In keeping with the current pattern of romantically inclined sonnets, I produce this more recently written offering, a meditation on the complexities of a passion inherently limited by time. Unlike the others, this one follows a classically Shakespearean rhyme scheme, and in similarly Shakespearean fashion, it bears no title, just a first line. (This last was, of course, intentional. There is no chance, no chance whatsoever, that it just might be the result of an unfortunate and sudden stroke of writer's block.)
Had I to give the better of my years,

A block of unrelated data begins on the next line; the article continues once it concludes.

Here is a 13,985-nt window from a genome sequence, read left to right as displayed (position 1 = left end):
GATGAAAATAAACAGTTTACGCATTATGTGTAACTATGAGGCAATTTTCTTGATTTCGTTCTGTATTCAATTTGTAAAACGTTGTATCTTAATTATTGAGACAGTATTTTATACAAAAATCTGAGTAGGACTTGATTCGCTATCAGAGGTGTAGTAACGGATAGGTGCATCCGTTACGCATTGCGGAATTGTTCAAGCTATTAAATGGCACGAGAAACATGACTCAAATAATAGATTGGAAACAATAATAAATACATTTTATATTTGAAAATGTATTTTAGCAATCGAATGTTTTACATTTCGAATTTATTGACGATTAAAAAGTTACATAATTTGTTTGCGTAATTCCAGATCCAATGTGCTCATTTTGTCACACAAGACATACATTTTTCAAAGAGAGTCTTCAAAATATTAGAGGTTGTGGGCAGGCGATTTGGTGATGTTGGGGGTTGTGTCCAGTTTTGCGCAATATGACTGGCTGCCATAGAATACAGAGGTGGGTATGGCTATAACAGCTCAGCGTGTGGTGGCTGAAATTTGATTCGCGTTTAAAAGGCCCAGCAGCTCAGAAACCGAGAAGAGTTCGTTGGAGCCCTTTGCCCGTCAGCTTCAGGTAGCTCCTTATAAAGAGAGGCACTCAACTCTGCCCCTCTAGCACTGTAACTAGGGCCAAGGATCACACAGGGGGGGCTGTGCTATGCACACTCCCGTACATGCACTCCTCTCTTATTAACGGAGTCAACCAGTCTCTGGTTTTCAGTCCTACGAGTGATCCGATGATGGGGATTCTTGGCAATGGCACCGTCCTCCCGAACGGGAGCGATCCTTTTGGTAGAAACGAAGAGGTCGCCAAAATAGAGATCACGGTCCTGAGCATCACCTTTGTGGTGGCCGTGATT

A younger body, and a younger heart--
Could I but linger in this vale of tears
A moment more, I would not fear to part.
Had I to give an infinite embrace,
I grant I would not hesitate to fall,
Had I ten years to look upon your face
With raptured eyes, or any years at all;
But I have only months and days and hours
To give to you, and I, who hoped to climb
The heights of principalities and powers,
Am now reduced to share with caddish Time--
But if our flame burns briefly, it burns bright,
And makes each day the dearer for the light.